COLUMBIA, MD (USRA PR) — NASA has been conducting a series of space fire experiments called Spacecraft Fire Safety (Saffire) Experiments that investigate how fires grow and spread in space, especially aboard future spacecraft bound for Moon and Mars. Recently, another set of experiments were conducted when Saffire IV lit longer and stronger flames inside Northrop Grumman’s Cygnus Cargo spacecraft.
Last month NASA officials gave a series of presentations about the space agency’s deep-space exploration plans to the NASA Advisory Council’s Human Exploration and Operations (HEO) Committee. I have excerpted slides from those presentations to provide an overview of what the space agency is planning. (more…)
DULLES, Va., 4 June 2017 (Orbital ATK PR) – Orbital ATK, Inc. (NYSE: OA), a global leader in aerospace and defense technologies, today announced that its Cygnus™ spacecraft successfully unberthed from the International Space Station, beginning the next phase of its mission before it reenters Earth’s atmosphere. The “S.S. John Glenn” will now conduct three secondary payload missions including the Saffire-III fire experiment, deployment of four CubeSats and an experiment to further study spacecraft conditions upon reentry into the Earth’s atmosphere.
COLUMBIA, Md., June 2, 2017 (USRA PR) — Shortly after the Cygnus cargo vehicle (which launched in March 2017) undocks from the International Space Station on June 4, 2017, a team of researchers from NASA Glenn Research Center (GRC), Universities Space Research Association (USRA) and Case Western Reserve University (CWRU) will conduct the Spacecraft Fire Experiment-III (SAFFIRE III).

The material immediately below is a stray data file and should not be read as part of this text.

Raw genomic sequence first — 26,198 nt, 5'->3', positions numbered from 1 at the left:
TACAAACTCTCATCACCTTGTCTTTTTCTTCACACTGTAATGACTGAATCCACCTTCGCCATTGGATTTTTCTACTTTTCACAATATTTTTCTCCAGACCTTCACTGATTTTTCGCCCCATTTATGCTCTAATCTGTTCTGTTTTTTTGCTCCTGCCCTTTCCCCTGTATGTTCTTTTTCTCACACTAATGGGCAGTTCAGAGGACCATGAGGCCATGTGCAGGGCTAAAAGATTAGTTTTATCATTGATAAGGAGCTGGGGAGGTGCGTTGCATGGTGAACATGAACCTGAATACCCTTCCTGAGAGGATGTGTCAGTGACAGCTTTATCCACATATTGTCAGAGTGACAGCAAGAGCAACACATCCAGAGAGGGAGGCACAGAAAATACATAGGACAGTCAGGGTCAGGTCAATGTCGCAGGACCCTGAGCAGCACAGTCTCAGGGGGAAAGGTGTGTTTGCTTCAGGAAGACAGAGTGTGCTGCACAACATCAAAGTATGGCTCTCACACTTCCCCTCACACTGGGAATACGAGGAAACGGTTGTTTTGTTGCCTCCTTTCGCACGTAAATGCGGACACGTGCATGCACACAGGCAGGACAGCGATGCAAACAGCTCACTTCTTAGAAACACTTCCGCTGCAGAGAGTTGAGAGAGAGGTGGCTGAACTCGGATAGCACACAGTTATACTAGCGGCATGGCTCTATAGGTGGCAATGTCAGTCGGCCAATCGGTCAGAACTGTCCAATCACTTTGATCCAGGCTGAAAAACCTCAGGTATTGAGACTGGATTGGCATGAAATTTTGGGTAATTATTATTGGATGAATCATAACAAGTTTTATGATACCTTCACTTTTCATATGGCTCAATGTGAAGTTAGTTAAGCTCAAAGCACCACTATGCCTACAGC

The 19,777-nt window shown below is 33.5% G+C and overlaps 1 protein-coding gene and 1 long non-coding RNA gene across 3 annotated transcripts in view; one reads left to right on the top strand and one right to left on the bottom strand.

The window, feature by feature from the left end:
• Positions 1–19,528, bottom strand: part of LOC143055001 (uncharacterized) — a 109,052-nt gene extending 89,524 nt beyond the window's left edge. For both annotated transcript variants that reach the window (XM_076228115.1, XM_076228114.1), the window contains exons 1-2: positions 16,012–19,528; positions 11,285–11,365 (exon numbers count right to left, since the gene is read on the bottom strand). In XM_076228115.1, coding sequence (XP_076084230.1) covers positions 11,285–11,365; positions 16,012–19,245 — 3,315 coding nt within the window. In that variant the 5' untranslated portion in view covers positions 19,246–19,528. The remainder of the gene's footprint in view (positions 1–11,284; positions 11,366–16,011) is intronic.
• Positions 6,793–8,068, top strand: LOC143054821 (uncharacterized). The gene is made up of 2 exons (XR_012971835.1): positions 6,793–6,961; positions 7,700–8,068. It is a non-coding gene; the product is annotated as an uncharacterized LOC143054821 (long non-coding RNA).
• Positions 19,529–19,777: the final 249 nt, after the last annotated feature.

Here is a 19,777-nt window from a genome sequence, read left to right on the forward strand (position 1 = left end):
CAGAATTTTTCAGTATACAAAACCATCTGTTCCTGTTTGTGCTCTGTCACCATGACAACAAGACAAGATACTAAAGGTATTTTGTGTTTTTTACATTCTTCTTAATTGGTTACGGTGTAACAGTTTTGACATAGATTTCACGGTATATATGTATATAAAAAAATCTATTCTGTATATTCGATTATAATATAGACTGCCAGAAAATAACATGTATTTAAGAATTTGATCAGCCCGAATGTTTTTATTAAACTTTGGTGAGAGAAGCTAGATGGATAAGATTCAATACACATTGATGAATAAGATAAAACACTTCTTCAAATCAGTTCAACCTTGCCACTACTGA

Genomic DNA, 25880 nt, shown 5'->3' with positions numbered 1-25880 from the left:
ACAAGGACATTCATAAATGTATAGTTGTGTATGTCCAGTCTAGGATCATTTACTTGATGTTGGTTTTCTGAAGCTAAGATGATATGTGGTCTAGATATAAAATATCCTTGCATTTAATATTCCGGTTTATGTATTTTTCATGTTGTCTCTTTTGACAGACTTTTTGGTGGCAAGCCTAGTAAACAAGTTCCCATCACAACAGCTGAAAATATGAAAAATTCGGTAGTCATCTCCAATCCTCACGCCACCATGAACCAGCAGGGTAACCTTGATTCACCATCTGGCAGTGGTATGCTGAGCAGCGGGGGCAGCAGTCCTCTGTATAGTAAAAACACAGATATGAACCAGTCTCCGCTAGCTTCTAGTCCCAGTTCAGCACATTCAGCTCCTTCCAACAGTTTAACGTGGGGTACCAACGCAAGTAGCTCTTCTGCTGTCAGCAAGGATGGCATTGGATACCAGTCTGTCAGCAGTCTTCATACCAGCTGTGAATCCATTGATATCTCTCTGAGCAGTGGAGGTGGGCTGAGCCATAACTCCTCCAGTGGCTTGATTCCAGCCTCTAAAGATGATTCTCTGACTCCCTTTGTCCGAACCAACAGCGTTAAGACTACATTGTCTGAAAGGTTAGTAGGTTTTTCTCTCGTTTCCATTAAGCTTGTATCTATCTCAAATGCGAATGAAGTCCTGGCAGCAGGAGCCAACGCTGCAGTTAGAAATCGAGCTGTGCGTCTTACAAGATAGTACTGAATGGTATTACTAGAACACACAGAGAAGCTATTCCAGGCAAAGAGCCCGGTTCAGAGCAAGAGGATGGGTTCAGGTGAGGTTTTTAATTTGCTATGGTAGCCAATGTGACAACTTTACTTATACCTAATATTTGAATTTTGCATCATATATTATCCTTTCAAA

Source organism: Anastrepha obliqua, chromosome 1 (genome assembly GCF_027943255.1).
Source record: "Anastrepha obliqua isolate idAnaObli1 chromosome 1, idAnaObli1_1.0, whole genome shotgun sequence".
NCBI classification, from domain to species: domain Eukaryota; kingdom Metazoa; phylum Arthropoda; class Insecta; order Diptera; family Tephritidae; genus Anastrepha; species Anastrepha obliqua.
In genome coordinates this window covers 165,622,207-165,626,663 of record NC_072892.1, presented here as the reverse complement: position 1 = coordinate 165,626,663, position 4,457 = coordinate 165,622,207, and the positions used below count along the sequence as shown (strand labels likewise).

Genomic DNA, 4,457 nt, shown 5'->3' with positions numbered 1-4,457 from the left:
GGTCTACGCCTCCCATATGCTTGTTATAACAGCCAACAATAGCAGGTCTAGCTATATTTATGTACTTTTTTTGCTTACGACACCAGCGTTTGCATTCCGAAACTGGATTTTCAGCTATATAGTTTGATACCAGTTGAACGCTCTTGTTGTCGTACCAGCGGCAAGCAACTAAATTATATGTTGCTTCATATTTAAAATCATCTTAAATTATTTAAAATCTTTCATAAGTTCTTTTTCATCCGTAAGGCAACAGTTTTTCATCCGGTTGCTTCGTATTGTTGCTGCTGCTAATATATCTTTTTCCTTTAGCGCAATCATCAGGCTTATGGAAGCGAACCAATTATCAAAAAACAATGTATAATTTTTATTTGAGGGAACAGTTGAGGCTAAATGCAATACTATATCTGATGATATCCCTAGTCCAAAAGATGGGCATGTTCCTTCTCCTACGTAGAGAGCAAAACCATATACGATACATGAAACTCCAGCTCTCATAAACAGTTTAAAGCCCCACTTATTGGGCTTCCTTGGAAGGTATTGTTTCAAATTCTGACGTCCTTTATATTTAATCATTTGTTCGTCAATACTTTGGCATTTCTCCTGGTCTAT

SAFFIRE III is the third in a series of six flight experiments to better understand how flames spread in microgravity and increase understanding of how an accidental fire might behave in space. “The SAFFIRE portfolio of experiments is providing the best data yet on how large fires behave in the microgravity environment of space,” said Christopher Pestak, Director of USRA operations at NASA GRC.
By Bob Granath NASA’s Kennedy Space Center, Florida
The International Space Station serves as the world’s leading orbital laboratory where crews conduct cutting-edge research and technology development. A crucial resupply line of spacecraft keeps work going that will enable human and robotic exploration of destinations beyond low-Earth orbit.